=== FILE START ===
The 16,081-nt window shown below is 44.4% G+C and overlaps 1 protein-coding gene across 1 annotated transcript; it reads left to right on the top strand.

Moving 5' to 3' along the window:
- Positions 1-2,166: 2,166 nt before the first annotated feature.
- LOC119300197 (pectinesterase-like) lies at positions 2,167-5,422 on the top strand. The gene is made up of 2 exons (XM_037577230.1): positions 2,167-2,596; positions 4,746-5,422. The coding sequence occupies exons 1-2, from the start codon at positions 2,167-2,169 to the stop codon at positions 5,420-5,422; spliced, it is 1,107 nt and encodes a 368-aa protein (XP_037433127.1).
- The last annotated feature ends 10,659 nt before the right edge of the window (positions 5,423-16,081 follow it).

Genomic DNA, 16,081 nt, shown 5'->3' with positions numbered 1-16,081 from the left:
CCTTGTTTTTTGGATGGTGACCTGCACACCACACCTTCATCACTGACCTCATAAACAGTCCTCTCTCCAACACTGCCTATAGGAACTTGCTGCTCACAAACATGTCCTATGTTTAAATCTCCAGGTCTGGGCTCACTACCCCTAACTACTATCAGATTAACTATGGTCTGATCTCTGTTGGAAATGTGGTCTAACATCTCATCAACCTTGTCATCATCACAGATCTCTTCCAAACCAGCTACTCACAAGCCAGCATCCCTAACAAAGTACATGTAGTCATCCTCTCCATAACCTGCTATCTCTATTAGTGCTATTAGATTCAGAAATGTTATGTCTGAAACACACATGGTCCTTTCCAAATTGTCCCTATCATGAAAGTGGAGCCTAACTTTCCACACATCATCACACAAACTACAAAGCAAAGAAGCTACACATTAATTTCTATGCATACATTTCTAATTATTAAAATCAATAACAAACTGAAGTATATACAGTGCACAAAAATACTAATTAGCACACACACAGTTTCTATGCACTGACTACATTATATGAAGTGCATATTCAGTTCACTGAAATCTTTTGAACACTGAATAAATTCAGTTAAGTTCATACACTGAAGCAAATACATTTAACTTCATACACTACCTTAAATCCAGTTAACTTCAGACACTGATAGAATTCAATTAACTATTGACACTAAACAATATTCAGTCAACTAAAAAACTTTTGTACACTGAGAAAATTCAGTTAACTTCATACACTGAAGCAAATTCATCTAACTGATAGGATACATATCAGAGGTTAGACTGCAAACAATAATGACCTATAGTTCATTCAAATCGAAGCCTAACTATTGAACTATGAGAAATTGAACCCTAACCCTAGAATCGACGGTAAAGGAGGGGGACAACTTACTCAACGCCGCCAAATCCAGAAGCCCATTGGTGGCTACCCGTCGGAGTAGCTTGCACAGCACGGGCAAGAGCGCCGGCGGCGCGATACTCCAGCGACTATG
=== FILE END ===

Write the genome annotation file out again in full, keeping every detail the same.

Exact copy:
The 16,081-nt window shown below is 44.4% G+C and overlaps 1 protein-coding gene across 1 annotated transcript; it reads left to right on the top strand.

Moving 5' to 3' along the window:
- Positions 1-2,166: 2,166 nt before the first annotated feature.
- LOC119300197 (pectinesterase-like) lies at positions 2,167-5,422 on the top strand. The gene is made up of 2 exons (XM_037577230.1): positions 2,167-2,596; positions 4,746-5,422. The coding sequence occupies exons 1-2, from the start codon at positions 2,167-2,169 to the stop codon at positions 5,420-5,422; spliced, it is 1,107 nt and encodes a 368-aa protein (XP_037433127.1).
- The last annotated feature ends 10,659 nt before the right edge of the window (positions 5,423-16,081 follow it).

Genomic DNA, 16,081 nt, shown 5'->3' with positions numbered 1-16,081 from the left:
CCTTGTTTTTTGGATGGTGACCTGCACACCACACCTTCATCACTGACCTCATAAACAGTCCTCTCTCCAACACTGCCTATAGGAACTTGCTGCTCACAAACATGTCCTATGTTTAAATCTCCAGGTCTGGGCTCACTACCCCTAACTACTATCAGATTAACTATGGTCTGATCTCTGTTGGAAATGTGGTCTAACATCTCATCAACCTTGTCATCATCACAGATCTCTTCCAAACCAGCTACTCACAAGCCAGCATCCCTAACAAAGTACATGTAGTCATCCTCTCCATAACCTGCTATCTCTATTAGTGCTATTAGATTCAGAAATGTTATGTCTGAAACACACATGGTCCTTTCCAAATTGTCCCTATCATGAAAGTGGAGCCTAACTTTCCACACATCATCACACAAACTACAAAGCAAAGAAGCTACACATTAATTTCTATGCATACATTTCTAATTATTAAAATCAATAACAAACTGAAGTATATACAGTGCACAAAAATACTAATTAGCACACACACAGTTTCTATGCACTGACTACATTATATGAAGTGCATATTCAGTTCACTGAAATCTTTTGAACACTGAATAAATTCAGTTAAGTTCATACACTGAAGCAAATACATTTAACTTCATACACTACCTTAAATCCAGTTAACTTCAGACACTGATAGAATTCAATTAACTATTGACACTAAACAATATTCAGTCAACTAAAAAACTTTTGTACACTGAGAAAATTCAGTTAACTTCATACACTGAAGCAAATTCATCTAACTGATAGGATACATATCAGAGGTTAGACTGCAAACAATAATGACCTATAGTTCATTCAAATCGAAGCCTAACTATTGAACTATGAGAAATTGAACCCTAACCCTAGAATCGACGGTAAAGGAGGGGGACAACTTACTCAACGCCGCCAAATCCAGAAGCCCATTGGTGGCTACCCGTCGGAGTAGCTTGCACAGCACGGGCAAGAGCGCCGGCGGCGCGATACTCCAGCGACTATG